Further inaugural works from the Fair.

image[2] (2)I opened the Art Basel 2013 report with a picture of Thomas Houseago’s overwhelming 2D works. At the end of the second day, though, I saw this large box at the Hauser & Wirth booth that might indicate that his work may be replaced… which turned out to be the case. On the third day the work was replaced by ‘The Whale’ by Bharti Kher. Things move fast in the art world.

image[1]Mark Manders, Unfired Clay Figure, 2012-2013, painted epoxy, wood, iron, 74 (high) x 105 x 40 cm. Zeno X Gallery

image[2] (3)Koen van den Broek, Flock #1, 2013, acrylic on canvas, 200 x 250 cm. Galerie Greta Meert.

image[1] (2)Rashid Johnson, Paid in Full, 2013, branded red oak flooring, black soap, wax, VHS, vinyl, shea butter, 164.2 x 246.4 x 25.4 cm. David Kordansky Gallery

This work came directly from Tehran to Basel.

200percentmagMoshiriFarhad Moshiri, Colossus, 2013, Embroidery on canvas, 204 x 166 cm. Galerie Perrotin.

200percentmagBradfordMark Bradford, Dusty Knees, 2013, mixed media on canvas, 259.1 x 365.8 cm. White Cube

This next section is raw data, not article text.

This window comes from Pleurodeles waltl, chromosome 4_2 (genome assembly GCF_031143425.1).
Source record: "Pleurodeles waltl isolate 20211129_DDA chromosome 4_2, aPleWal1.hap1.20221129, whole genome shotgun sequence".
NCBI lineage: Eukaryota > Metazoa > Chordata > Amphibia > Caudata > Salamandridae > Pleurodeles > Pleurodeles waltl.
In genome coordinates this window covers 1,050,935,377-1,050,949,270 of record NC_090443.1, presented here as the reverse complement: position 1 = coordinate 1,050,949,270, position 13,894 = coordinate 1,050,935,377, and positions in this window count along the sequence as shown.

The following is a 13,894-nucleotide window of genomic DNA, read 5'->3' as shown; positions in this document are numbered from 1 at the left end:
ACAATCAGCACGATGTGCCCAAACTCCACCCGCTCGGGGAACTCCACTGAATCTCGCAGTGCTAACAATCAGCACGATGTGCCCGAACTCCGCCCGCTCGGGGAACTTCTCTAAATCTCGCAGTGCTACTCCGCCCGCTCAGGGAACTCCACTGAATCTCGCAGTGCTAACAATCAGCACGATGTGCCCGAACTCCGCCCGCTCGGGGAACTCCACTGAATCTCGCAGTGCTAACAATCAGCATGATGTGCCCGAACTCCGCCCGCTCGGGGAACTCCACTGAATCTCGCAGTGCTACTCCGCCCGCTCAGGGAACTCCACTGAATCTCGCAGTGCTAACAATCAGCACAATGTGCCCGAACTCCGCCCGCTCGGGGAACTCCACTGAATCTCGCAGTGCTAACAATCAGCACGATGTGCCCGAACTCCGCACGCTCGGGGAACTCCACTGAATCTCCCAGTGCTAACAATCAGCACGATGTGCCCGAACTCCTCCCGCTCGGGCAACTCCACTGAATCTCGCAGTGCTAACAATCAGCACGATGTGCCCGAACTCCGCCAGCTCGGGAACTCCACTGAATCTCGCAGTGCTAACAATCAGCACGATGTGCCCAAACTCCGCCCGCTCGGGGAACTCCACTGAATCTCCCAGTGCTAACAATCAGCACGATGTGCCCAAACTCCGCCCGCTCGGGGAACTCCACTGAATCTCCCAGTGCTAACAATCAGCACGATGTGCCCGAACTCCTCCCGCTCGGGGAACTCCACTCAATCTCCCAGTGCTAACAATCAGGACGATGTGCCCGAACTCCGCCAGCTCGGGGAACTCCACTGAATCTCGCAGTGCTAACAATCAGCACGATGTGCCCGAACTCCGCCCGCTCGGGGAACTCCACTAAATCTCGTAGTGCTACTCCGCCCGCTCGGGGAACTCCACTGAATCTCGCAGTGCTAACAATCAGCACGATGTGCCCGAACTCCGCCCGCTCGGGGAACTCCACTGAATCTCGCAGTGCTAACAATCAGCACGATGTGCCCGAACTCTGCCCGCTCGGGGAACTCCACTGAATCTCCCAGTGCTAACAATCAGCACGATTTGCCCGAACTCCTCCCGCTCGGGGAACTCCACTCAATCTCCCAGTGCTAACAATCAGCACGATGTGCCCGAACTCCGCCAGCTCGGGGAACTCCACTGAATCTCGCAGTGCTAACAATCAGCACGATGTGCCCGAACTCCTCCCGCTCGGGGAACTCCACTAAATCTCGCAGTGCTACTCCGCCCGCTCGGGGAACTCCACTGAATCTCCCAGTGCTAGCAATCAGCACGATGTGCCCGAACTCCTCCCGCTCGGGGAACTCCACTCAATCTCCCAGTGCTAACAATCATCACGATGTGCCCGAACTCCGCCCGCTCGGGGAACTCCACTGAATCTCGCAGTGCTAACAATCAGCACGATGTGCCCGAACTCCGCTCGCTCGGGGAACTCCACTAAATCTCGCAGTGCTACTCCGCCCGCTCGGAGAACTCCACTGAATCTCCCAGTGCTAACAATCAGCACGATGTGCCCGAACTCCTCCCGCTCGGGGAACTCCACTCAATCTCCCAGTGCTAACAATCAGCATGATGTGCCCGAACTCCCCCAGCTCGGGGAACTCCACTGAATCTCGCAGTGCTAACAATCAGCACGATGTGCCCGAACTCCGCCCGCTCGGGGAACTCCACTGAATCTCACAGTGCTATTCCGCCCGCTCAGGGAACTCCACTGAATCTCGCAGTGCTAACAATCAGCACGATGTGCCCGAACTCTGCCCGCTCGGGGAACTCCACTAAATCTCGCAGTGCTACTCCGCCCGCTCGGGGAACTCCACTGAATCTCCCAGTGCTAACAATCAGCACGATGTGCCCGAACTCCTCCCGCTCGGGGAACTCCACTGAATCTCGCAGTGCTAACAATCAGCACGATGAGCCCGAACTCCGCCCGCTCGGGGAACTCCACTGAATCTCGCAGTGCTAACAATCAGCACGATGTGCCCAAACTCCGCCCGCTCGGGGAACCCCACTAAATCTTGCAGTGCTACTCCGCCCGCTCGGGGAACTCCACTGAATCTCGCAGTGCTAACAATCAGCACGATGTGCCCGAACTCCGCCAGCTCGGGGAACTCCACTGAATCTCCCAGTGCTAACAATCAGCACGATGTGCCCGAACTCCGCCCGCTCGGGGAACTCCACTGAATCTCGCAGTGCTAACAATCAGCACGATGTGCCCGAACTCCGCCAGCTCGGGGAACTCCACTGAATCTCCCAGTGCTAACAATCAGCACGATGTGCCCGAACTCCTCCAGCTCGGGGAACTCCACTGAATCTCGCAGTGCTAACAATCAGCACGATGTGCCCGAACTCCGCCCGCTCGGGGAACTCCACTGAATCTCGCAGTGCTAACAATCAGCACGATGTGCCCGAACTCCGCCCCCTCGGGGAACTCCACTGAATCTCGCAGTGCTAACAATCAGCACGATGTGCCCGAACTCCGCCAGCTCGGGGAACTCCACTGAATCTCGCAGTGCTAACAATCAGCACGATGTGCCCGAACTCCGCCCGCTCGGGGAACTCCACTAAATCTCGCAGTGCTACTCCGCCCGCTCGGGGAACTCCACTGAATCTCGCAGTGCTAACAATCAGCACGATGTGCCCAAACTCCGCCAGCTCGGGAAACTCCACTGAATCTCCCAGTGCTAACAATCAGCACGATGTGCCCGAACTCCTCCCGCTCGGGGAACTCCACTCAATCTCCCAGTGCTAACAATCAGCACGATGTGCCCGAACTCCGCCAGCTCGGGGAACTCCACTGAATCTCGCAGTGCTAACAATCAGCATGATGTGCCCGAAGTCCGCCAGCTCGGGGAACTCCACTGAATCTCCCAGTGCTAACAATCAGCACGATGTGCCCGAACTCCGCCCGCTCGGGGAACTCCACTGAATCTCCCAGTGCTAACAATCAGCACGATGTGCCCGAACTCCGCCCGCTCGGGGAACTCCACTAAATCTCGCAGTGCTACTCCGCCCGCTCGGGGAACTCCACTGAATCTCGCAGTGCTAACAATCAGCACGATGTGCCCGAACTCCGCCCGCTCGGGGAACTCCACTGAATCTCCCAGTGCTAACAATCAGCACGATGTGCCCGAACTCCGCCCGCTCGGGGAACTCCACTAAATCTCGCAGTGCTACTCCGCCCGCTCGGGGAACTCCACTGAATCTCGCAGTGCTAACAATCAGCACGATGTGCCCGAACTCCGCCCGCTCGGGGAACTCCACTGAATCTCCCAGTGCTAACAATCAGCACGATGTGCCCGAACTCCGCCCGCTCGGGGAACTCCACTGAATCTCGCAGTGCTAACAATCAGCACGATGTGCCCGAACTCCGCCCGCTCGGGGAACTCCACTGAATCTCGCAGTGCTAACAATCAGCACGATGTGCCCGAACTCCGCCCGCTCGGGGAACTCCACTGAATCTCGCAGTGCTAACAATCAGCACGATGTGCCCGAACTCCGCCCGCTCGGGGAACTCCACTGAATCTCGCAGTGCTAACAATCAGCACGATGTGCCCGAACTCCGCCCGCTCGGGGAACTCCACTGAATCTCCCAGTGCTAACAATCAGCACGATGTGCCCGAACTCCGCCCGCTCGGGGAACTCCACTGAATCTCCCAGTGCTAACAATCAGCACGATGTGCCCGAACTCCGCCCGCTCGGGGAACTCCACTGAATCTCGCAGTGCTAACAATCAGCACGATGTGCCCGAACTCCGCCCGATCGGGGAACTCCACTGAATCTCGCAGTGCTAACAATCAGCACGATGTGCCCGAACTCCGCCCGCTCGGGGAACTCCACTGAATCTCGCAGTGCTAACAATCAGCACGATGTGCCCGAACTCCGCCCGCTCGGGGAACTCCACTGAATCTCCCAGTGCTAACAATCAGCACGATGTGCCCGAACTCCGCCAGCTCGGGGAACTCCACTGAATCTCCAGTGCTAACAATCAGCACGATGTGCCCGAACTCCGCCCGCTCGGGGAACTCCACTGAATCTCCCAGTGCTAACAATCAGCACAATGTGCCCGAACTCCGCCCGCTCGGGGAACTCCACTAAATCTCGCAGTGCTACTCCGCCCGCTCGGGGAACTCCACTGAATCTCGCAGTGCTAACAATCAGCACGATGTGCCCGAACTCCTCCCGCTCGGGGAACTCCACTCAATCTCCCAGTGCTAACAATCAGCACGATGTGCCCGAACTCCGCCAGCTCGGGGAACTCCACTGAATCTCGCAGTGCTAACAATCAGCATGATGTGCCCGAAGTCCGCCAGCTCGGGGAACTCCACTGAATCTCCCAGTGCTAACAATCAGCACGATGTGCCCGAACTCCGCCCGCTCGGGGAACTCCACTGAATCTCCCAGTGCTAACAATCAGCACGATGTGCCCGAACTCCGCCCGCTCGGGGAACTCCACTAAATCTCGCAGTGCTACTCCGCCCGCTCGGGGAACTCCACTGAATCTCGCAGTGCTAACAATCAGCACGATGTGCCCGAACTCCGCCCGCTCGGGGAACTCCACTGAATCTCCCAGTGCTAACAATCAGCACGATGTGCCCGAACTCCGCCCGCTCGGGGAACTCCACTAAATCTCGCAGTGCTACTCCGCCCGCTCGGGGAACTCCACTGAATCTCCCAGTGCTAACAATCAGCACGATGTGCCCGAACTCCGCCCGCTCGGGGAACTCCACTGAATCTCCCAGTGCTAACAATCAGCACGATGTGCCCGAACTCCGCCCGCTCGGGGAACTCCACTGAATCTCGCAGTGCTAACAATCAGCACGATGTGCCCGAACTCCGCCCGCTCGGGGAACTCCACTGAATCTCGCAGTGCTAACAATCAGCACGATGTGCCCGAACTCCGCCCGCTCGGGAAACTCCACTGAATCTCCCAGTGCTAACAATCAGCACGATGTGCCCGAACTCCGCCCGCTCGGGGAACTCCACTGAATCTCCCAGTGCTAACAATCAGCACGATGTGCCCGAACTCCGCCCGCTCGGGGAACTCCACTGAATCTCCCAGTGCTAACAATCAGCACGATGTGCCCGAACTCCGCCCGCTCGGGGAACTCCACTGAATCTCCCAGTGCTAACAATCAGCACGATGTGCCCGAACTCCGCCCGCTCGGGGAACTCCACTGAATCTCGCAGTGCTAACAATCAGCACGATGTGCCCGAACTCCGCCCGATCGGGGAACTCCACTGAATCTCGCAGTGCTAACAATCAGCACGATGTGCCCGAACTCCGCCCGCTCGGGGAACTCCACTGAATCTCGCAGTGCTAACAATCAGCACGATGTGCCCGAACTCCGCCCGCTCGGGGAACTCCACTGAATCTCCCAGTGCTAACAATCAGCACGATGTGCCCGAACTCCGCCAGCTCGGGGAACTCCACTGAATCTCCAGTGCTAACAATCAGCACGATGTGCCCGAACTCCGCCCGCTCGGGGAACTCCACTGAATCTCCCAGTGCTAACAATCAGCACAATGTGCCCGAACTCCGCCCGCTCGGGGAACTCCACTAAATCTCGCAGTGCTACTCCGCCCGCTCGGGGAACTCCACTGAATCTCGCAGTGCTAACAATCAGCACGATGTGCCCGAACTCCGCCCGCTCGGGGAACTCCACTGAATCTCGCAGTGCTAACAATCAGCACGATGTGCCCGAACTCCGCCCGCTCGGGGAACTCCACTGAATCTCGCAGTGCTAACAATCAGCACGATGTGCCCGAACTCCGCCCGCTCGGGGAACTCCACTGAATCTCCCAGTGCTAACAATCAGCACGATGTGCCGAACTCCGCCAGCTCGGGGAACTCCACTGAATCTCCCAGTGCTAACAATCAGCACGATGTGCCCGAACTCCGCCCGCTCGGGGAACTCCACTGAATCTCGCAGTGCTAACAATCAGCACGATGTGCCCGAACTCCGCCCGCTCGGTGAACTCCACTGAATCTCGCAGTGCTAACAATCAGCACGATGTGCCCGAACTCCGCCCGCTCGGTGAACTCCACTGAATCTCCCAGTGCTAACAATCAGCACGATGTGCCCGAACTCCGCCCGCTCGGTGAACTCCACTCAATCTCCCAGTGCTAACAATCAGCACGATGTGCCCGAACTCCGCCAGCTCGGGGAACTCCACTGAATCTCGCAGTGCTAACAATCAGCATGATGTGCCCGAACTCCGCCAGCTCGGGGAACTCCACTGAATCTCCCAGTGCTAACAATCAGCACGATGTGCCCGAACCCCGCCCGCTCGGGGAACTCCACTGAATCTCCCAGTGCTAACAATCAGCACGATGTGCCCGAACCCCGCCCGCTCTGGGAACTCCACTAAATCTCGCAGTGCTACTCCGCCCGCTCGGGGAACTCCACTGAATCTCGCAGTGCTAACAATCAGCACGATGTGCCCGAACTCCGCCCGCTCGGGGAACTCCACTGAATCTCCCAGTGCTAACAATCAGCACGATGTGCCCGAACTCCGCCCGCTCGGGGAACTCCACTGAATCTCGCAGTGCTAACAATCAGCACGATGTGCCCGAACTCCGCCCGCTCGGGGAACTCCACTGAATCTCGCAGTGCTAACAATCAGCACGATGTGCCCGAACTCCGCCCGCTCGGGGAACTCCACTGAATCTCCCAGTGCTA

My favourite booths were David Zwirner, Maureen Paley and Miro. The first two as their booths ‘breath’. They were not overcrowded with ‘flashy’ works screaming for your attention. There is space between the artworks with a well-thought out alteration between large and small works. As a result, the visitor, unconsciously, gives each work more attention. To be able to install a booth in this way, of course, depends on the work of the artists a gallerist represents, but it is also about the portfolio and vision that the gallerist has carefully built up throughout the years.

The Miro booth stood out for me as the works complimented each other – they seemed to be part of the same family as they were intuitive, intimate and emotionally gripping. The Miro gallerists carefully installed, curated if you like, their booth as it was a museum show making it a real pleasure to visit the space that they created.

200percentmagArtBaselAlthough, not a new work, it was a true delight to encounter this work at the Miro booth: Alice Neel, Ned McCabe, 1964, oil on canvas, 107 x 68.9 cm.

Upcoming: the last report from Art Basel that will focus on ‘Unlimited’ – a section that features 79 works that aim to have no limits at all.

Written by Thierry Somers